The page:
Spacemacs is Emacs with sane beginner-friendly defaults, consistent, discoverable menu-like keybindings and, wait for it... vi/vim bindings for editing text.

Yes, it requires some learning, but after running vimtutor twice and a couple of weeks of fumbling, I was already productive (after all, most of my code editing time is spent thinking, and my coding speed isn't limited by my typing speed). Three months later, I was wishing I'd done it earlier, but I was still opening Sublime Text for more complex edits, or using the terminal for more complex searches.

I've now been using Spacemacs for 18 months, and I don't remember the last time I needed to use a different editor. I'm never going back. A++ would convert again.
posted by kandinski at 2:19 AM on September 14, 2016 [2 favorites]


Releasing a new text editor is the supreme art of trolling
posted by thelonius at 2:20 AM on September 14, 2016 [14 favorites]


If releasing a new text editor is trolling as an art, providing homebrew instructions and pretending macports doesn't exist is a masterful touch.

(as an emacs enthusiast, mg is my wee terminal editor of choice)
posted by seraphine at 3:24 AM on September 14, 2016 [1 favorite]


Everyone I know from college who is a programmer still uses emacs or vi. Of course, I graduated 18 years ago, so "kids these days" may be different than those of us who grew up with them in a different age.

Lots of the kids that I work with use vim or at least vi emulation in Sublime or Webstorm. The 24 year old who sits behind me was groaning yesterday about having to do some work in VisualStudio because he hates working in IDEs so much.
posted by octothorpe at 4:30 AM on September 14, 2016 [1 favorite]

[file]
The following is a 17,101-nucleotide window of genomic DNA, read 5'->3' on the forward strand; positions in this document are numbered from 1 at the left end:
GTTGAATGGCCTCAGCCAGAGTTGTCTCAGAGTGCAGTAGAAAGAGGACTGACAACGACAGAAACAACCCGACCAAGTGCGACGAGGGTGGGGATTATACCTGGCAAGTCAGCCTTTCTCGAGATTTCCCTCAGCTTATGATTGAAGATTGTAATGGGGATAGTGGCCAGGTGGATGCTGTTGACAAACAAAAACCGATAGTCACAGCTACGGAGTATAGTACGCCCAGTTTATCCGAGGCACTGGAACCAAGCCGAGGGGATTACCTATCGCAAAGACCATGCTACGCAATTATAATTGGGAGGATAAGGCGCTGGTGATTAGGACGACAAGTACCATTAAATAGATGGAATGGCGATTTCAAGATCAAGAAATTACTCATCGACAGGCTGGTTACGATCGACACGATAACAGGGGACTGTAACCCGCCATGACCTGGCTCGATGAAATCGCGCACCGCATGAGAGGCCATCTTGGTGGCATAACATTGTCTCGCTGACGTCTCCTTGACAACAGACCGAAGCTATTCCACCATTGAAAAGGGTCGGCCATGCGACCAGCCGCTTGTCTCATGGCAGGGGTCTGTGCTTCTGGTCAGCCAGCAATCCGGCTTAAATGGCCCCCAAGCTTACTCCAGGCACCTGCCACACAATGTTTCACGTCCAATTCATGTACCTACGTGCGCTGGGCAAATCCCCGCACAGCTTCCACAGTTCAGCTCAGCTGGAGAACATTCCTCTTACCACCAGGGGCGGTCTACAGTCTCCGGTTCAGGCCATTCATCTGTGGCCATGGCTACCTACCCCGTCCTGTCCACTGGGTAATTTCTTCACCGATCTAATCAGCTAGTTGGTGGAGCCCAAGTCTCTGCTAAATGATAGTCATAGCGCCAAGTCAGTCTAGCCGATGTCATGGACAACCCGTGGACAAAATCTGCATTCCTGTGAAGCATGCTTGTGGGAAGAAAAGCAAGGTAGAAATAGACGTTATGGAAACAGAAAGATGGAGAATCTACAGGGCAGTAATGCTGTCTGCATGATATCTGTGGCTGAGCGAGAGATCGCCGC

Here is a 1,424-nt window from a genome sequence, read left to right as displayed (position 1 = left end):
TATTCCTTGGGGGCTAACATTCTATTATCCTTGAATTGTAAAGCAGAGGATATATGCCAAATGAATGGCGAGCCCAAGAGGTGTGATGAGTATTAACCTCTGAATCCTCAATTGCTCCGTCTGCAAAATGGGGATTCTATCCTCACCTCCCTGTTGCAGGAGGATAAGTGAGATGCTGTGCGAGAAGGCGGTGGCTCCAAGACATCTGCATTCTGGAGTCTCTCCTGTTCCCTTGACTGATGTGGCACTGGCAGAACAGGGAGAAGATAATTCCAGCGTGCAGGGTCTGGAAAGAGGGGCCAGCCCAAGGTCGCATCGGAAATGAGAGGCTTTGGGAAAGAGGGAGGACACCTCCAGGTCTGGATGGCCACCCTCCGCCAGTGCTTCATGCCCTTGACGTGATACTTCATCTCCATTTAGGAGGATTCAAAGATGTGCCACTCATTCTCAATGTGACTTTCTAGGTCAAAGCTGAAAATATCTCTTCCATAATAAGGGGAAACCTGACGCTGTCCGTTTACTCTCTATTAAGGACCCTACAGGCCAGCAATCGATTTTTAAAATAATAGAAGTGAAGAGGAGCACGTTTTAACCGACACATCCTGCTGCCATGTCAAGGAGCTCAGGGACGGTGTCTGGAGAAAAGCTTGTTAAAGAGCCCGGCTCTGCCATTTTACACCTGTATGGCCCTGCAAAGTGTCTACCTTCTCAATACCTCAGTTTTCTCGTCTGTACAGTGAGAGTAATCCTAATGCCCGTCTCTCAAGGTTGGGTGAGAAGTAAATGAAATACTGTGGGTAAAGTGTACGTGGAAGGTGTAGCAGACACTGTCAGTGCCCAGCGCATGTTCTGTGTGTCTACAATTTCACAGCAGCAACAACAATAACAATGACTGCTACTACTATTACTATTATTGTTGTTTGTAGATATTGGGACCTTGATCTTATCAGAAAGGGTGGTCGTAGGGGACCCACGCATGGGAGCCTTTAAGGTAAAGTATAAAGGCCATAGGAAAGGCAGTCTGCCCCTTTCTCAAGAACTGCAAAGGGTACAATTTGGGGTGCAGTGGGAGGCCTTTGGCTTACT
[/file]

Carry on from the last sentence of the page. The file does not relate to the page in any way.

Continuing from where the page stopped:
35 year vi user here. Back in the days when I briefly flirted with emacs I switched over to using it to read/send email. That was helpful. For the longest time I used mutt with vi as my editor, too - that was a nice setup, though eventually I got so much html mail that it became inconvenient. (E.g. Netscape).

I don't think vi navigation is hard, but I can see why you would think it is unfamiliar.
Avoid using the arrow keys. : is your friend.

Many people use editors for only a few simple things:
Enter text
Overwrite that text
Insert new text into existing text
Search and replace text

For those actions I think most editors are similar, modal / no modal arguments aside.

Finding regular expression patterns, remembering part, editing part, and replacing in one step is a useful editor feature in development, editing data files, and the like, though I'm a fan of Ed, send, and awk, too. Otherwise I tend to create more specialized scripts.
posted by grimjeer at 4:54 AM on September 14, 2016


I find myself using Sublime these days, largely because I inherited a Windows 10 laptop/tablet convertible, and the prospect of jury-rigging in an ancient version of aspell along with the dozen other things that break when emacs is used under a non-POSIX system just made me weep when all I need that little laptop for is minor edits to a static site blog.